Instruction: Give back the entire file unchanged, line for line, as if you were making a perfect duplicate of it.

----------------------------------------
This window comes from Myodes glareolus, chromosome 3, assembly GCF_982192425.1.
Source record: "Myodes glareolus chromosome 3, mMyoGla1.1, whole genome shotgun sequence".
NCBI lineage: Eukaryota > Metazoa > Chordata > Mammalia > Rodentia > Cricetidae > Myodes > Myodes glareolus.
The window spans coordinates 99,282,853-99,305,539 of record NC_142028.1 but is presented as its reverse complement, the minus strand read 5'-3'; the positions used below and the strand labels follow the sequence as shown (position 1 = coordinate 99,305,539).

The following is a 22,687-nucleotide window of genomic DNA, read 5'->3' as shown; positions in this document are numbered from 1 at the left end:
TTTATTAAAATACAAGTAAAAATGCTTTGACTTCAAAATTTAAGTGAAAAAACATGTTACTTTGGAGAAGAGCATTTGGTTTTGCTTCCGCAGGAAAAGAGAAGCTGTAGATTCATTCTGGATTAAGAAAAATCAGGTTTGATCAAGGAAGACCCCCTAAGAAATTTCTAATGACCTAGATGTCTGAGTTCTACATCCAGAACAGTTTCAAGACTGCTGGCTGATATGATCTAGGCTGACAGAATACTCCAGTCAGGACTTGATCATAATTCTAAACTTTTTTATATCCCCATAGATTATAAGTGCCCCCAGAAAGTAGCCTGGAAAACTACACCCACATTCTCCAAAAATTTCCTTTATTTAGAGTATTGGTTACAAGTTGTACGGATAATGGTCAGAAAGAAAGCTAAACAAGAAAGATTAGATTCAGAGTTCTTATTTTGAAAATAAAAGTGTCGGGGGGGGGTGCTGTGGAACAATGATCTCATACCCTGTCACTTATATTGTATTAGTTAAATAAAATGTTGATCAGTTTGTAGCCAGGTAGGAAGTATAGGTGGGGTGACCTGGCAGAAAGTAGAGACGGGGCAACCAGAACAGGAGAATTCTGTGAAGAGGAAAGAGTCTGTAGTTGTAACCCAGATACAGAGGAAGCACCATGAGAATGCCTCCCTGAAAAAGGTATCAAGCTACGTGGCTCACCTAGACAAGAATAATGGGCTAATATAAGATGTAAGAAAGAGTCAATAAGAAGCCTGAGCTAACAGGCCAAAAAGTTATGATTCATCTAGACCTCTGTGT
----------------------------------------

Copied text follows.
This window comes from Myodes glareolus, chromosome 3, assembly GCF_982192425.1.
Source record: "Myodes glareolus chromosome 3, mMyoGla1.1, whole genome shotgun sequence".
NCBI lineage: Eukaryota > Metazoa > Chordata > Mammalia > Rodentia > Cricetidae > Myodes > Myodes glareolus.
The window spans coordinates 99,282,853-99,305,539 of record NC_142028.1 but is presented as its reverse complement, the minus strand read 5'-3'; the positions used below and the strand labels follow the sequence as shown (position 1 = coordinate 99,305,539).

The following is a 22,687-nucleotide window of genomic DNA, read 5'->3' as shown; positions in this document are numbered from 1 at the left end:
TTTATTAAAATACAAGTAAAAATGCTTTGACTTCAAAATTTAAGTGAAAAAACATGTTACTTTGGAGAAGAGCATTTGGTTTTGCTTCCGCAGGAAAAGAGAAGCTGTAGATTCATTCTGGATTAAGAAAAATCAGGTTTGATCAAGGAAGACCCCCTAAGAAATTTCTAATGACCTAGATGTCTGAGTTCTACATCCAGAACAGTTTCAAGACTGCTGGCTGATATGATCTAGGCTGACAGAATACTCCAGTCAGGACTTGATCATAATTCTAAACTTTTTTATATCCCCATAGATTATAAGTGCCCCCAGAAAGTAGCCTGGAAAACTACACCCACATTCTCCAAAAATTTCCTTTATTTAGAGTATTGGTTACAAGTTGTACGGATAATGGTCAGAAAGAAAGCTAAACAAGAAAGATTAGATTCAGAGTTCTTATTTTGAAAATAAAAGTGTCGGGGGGGGGTGCTGTGGAACAATGATCTCATACCCTGTCACTTATATTGTATTAGTTAAATAAAATGTTGATCAGTTTGTAGCCAGGTAGGAAGTATAGGTGGGGTGACCTGGCAGAAAGTAGAGACGGGGCAACCAGAACAGGAGAATTCTGTGAAGAGGAAAGAGTCTGTAGTTGTAACCCAGATACAGAGGAAGCACCATGAGAATGCCTCCCTGAAAAAGGTATCAAGCTACGTGGCTCACCTAGACAAGAATAATGGGCTAATATAAGATGTAAGAAAGAGTCAATAAGAAGCCTGAGCTAACAGGCCAAAAAGTTATGATTCATCTAGACCTCTGTGT